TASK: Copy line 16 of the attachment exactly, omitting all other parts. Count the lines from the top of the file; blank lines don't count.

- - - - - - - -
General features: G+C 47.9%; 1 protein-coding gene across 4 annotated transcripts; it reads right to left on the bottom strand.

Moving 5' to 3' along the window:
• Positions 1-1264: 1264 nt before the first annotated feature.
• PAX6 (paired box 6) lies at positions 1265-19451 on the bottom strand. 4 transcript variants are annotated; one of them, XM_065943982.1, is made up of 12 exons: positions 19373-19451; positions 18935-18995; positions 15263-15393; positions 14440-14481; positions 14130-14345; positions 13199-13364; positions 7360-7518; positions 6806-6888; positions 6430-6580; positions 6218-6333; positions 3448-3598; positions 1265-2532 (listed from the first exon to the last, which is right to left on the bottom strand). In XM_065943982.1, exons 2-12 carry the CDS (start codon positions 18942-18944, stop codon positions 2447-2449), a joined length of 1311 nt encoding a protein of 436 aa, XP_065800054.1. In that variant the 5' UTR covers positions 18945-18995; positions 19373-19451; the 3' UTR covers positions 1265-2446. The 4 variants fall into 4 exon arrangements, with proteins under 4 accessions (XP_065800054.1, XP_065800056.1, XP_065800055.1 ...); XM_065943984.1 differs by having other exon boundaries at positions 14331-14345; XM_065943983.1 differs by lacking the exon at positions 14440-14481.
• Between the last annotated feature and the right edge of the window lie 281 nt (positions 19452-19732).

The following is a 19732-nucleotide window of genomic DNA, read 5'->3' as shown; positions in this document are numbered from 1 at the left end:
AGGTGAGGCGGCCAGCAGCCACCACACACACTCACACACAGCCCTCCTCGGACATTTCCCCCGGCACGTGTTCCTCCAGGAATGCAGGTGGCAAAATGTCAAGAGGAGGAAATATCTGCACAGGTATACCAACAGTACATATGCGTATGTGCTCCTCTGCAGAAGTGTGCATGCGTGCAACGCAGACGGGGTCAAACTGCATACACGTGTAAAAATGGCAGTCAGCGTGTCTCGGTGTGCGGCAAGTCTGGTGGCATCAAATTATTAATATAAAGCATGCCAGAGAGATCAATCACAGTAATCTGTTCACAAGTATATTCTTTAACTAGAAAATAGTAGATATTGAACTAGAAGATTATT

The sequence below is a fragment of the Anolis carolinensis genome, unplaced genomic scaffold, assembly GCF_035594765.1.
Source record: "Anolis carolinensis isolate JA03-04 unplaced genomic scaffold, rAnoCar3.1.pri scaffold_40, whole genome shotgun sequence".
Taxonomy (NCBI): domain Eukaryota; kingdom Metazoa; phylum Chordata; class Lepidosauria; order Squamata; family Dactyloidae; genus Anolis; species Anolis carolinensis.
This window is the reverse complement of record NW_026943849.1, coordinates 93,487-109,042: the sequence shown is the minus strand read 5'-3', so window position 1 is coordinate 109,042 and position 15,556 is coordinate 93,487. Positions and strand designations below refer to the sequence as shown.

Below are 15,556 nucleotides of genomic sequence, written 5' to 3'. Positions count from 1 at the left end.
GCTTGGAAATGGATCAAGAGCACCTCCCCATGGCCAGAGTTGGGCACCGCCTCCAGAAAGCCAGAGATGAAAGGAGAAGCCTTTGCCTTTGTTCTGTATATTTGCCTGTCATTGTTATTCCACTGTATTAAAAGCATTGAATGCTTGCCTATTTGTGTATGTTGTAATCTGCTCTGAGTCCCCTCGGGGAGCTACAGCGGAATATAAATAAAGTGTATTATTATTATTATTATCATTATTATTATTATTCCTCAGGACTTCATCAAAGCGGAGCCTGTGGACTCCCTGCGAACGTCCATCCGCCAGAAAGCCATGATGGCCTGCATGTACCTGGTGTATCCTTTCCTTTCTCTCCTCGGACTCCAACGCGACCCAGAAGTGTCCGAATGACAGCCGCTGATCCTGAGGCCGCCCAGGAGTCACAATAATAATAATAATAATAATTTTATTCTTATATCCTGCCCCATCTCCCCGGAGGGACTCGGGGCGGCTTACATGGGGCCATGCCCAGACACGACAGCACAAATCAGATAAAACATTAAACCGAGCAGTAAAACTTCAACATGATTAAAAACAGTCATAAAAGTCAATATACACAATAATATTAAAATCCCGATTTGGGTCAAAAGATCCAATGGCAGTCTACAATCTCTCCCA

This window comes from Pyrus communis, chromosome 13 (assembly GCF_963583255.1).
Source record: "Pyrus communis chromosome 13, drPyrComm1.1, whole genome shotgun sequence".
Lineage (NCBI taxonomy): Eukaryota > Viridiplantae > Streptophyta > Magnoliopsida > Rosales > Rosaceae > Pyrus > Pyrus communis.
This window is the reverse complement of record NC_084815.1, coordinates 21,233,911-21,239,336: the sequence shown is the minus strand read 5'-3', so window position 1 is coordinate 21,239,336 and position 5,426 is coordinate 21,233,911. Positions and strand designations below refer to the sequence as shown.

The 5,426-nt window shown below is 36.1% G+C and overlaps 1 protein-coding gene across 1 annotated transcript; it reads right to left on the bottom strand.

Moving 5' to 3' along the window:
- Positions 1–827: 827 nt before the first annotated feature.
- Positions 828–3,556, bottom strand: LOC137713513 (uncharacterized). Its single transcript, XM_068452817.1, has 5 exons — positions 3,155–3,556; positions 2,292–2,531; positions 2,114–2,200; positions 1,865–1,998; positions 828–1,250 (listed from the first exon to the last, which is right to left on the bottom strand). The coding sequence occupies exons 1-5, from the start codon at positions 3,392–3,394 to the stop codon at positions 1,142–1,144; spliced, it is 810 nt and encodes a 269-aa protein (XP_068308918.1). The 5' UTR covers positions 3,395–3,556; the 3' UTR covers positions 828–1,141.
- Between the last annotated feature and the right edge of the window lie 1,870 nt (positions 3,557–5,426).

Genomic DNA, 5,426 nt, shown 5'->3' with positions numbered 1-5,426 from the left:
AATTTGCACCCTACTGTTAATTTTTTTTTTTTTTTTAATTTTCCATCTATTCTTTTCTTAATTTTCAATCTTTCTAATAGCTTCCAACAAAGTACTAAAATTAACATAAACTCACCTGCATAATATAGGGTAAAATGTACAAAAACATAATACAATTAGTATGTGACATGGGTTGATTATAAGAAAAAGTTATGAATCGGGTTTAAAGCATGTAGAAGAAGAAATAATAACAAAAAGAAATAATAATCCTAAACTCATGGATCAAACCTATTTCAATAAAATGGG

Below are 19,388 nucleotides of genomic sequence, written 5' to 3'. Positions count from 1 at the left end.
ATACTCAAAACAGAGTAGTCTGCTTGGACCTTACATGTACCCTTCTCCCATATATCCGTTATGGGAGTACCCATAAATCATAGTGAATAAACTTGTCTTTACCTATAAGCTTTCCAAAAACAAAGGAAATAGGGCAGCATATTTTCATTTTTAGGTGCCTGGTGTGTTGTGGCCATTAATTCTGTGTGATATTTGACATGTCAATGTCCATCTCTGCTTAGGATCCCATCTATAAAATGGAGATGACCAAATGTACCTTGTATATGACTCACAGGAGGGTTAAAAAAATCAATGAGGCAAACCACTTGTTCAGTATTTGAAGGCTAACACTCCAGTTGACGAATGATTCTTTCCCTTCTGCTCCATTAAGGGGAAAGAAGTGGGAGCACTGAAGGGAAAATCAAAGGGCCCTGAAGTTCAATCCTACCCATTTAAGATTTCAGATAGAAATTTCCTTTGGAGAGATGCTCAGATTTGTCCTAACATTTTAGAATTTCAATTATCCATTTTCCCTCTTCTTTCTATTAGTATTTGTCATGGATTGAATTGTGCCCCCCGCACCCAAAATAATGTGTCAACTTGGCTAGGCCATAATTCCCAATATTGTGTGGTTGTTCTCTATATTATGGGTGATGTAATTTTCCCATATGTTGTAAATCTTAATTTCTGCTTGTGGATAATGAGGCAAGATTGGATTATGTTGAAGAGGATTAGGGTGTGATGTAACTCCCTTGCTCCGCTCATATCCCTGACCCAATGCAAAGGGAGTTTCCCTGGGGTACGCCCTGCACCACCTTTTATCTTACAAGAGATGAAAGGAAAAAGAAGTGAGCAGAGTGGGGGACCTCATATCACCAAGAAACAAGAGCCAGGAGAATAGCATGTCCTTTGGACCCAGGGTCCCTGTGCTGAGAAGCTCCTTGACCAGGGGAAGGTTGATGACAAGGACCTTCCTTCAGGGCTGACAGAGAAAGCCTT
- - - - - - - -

Lineage (NCBI taxonomy): Eukaryota > Viridiplantae > Streptophyta > Magnoliopsida > Rosales > Rosaceae > Pyrus > Pyrus communis.